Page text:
Patrick Ward: Very much. So in fact, if you look at the automation side of it, that is playing towards the reshoring angle. So there’s sort of two phenomenon here. So the nearshoring angle is usually – it’s especially within the tech sphere is happening, because there just still isn’t enough tech talent here in the United States; like we look at while universities’ coding boot camps have tried to up the ante in terms of the amount of STEM graduates, it’s still not enough compared to the demand from industry. And so naturally, you look at the education pipelines from countries like Argentina, and Uruguay and Brazil, especially, who put a lot of emphasis on STEM education in the early 2000s. And those countries, therefore are reaping the rewards of nearshoring. When you compare it to reshoring. That’s exactly what you’re talking about with automation. This is where it’s being more capital intensive, rather than labor intensive, and therefore, it becomes a case of, okay, where do I build this appropriate factory? Can I get a particular function done through a machine versus a person? Now businesses will still make that assessment, obviously, you know, I would advocate that what we’re seeing is the most effective companies tend to do a bit of a blend of or they augment their workers with appropriate automation that allows them to do higher level activities, they still have a healthy US presence, because there is still a domestic knowledge of the US market that is very valuable to many companies. And then for certain components where they need truly specialized technical knowledge, then you can start pulling in those near shore partners.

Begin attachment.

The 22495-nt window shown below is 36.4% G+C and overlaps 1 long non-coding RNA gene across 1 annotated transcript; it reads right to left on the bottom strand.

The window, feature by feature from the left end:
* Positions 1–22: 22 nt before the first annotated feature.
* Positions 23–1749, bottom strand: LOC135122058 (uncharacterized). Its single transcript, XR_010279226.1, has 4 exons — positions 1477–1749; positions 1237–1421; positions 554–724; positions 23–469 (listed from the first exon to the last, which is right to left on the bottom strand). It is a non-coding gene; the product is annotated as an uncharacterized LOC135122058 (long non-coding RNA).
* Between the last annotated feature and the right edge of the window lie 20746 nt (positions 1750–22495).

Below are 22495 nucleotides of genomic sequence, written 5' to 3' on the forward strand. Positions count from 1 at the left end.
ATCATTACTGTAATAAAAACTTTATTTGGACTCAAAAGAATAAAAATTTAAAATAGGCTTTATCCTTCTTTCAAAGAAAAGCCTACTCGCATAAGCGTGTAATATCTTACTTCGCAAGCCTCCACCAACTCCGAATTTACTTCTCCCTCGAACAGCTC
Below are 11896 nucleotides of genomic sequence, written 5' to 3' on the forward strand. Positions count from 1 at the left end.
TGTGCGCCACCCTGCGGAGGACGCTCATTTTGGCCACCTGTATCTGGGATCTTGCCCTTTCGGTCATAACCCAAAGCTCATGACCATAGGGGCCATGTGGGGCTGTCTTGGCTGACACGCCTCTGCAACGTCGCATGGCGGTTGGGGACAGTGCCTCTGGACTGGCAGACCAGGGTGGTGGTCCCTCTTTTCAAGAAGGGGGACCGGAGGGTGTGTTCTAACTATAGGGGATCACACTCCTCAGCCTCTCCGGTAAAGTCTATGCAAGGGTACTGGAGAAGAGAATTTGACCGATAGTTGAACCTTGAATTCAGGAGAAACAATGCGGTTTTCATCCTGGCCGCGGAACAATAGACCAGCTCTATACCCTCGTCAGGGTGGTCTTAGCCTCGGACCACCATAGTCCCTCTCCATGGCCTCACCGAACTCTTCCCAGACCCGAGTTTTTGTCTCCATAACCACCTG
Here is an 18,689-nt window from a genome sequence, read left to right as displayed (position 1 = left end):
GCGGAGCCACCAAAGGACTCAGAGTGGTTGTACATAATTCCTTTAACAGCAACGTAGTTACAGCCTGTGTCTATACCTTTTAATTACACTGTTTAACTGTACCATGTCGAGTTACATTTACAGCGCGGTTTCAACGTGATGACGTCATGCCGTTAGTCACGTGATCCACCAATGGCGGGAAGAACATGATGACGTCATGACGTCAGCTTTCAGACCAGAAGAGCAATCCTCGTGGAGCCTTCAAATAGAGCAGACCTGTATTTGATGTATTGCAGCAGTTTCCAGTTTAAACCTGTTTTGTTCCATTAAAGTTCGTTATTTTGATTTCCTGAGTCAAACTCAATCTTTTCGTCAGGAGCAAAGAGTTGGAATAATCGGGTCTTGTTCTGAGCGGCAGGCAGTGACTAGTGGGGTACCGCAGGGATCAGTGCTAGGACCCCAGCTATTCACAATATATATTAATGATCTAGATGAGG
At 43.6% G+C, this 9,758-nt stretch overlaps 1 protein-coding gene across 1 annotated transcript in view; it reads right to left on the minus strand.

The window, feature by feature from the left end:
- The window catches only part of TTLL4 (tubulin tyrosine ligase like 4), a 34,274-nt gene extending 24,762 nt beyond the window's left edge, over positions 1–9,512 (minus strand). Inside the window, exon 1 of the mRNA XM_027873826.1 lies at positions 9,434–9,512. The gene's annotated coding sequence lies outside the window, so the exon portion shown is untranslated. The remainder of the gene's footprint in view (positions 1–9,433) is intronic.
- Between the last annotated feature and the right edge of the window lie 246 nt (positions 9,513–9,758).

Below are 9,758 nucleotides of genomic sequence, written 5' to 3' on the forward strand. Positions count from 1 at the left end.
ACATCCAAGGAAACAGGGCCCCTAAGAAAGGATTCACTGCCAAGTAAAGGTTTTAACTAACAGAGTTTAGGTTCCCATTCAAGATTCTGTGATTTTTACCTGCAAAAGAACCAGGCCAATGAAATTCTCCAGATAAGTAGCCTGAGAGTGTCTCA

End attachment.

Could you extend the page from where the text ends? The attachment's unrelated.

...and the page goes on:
Mike Vizard: How important is it for the near shore partners to be in the same timezone? Because one of the issues that you did hear from people over the years is, it’s just hard to work with countries or partners that are 12 hours ahead, 12 hours behind you, either way, in whatever direction you happen to be going. And that results in a lot of downtime, because people are waiting for decisions to be made while you know the clock is ticking.